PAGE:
At 80 years old, Denny Emerson is an undeniably an old dog in the horse industry, challenging us through his example to learn new tricks.
I spoke to Denny today after my twenty-year hiatus from sport. Twenty years ago, I retired at the 18th fence on the cross-country course at the Rolex Kentucky Three-Day Event on a little mare named Speed Axcel. Denny had given her to me when he retired from competition at 60 and began re-thinking his approach to horses.
Speed Axcel was definitely a catalyst to his new way of approaching horses, and so was his retirement. I remember Jack LeGoff and Jimmy Wofford saying the same thing; the day they retired from competition was the day something shifted, allowing them to become the best version of themselves with horses. Shifting the lens from an agenda-oriented approach requiring horses to meet goals and timelines for competition, to something relationship-based took the pressure off, and the result was magic! With the accompanying sigh of relief and a slower approach to daily training, these accomplished old horsemen ended up further ahead in the end. Denny calls this phenomenon, ‘to make haste slowly’.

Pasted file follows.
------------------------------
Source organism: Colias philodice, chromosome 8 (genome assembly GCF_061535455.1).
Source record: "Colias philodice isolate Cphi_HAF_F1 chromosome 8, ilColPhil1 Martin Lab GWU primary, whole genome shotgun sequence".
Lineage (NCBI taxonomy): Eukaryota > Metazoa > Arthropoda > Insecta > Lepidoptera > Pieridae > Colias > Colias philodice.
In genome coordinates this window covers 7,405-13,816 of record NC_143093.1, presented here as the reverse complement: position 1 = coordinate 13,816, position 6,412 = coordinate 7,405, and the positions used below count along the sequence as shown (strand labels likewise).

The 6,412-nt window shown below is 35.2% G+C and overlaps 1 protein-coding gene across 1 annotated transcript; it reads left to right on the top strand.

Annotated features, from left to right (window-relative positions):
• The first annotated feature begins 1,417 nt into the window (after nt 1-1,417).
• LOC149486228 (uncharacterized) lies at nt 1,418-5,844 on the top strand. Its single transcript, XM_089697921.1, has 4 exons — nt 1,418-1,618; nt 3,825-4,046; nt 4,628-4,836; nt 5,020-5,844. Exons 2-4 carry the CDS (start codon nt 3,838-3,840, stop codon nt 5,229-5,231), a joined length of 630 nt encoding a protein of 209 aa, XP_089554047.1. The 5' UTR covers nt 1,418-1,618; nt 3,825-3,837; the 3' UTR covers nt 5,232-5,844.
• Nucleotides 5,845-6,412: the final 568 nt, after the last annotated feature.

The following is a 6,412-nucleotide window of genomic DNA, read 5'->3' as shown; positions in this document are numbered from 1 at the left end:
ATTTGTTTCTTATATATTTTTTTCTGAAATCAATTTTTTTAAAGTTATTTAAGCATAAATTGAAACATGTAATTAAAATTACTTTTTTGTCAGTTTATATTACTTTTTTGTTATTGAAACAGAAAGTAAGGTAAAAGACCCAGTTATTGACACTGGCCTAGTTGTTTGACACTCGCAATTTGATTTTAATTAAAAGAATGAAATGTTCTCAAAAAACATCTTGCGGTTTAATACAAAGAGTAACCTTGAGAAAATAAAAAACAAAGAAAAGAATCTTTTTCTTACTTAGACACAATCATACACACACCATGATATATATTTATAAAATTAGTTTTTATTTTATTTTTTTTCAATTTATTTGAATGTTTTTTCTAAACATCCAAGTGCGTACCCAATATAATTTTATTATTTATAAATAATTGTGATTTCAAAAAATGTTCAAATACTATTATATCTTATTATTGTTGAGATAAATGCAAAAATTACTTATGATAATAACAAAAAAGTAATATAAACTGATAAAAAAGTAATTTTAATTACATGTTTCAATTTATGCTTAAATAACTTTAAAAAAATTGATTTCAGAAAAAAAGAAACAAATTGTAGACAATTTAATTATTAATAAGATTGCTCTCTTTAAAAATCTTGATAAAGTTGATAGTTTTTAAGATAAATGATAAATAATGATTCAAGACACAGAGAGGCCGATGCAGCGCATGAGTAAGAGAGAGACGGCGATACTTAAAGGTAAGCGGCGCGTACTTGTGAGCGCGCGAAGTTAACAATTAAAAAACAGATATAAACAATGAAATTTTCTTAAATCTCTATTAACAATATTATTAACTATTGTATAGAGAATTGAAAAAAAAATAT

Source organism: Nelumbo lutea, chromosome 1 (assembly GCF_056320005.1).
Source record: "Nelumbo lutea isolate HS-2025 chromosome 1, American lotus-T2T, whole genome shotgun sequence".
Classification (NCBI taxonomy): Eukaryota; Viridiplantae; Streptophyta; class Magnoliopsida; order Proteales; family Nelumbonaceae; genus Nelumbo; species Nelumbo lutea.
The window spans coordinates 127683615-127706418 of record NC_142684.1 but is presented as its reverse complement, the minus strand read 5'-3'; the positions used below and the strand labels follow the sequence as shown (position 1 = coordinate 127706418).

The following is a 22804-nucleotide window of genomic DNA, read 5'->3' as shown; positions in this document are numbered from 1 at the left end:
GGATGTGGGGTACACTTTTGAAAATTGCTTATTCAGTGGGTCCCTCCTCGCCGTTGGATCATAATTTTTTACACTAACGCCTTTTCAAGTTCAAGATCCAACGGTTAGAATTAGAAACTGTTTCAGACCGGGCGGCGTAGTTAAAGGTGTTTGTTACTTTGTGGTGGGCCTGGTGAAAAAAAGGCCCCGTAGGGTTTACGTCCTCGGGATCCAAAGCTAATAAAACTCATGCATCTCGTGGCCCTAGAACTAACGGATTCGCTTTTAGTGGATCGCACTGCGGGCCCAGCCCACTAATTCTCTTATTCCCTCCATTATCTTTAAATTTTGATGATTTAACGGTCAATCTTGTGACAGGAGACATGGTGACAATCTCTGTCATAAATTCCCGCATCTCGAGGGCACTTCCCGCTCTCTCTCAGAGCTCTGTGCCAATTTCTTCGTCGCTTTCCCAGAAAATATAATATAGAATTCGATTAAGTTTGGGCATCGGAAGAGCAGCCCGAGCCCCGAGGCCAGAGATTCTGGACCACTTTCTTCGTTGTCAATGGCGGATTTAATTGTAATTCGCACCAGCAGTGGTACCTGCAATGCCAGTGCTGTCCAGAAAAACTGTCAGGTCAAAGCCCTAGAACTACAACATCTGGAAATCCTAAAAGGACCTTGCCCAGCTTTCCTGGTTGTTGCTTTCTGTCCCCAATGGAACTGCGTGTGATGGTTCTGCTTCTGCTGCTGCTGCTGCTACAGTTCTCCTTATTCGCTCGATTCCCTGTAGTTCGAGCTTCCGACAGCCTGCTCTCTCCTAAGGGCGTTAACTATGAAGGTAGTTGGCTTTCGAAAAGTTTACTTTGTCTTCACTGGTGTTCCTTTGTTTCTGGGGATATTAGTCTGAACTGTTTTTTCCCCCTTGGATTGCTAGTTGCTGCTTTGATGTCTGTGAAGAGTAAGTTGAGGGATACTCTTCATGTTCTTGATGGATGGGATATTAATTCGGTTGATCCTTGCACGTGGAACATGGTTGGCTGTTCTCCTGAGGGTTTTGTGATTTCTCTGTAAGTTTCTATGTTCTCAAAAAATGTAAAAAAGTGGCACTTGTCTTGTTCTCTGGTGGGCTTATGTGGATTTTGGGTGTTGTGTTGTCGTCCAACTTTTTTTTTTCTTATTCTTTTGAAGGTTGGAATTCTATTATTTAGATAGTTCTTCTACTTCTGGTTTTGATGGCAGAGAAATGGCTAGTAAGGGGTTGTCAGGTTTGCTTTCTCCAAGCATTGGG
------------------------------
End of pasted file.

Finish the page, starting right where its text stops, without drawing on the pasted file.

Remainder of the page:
At the time I inherited Axcel, I was a competitive rider on a comeback trail, after my life had been blown off the tracks by the careless blow of a young horse’s hoof. My fiancé Mike St. Denis had suffered a catastrophic brain injury. A few years later, when I met Denny at the Fair Hill International in Maryland, I was a single mother trying to put the pieces of my life back together and talk myself into a more sensible life as a teacher. I wasn’t buying it.
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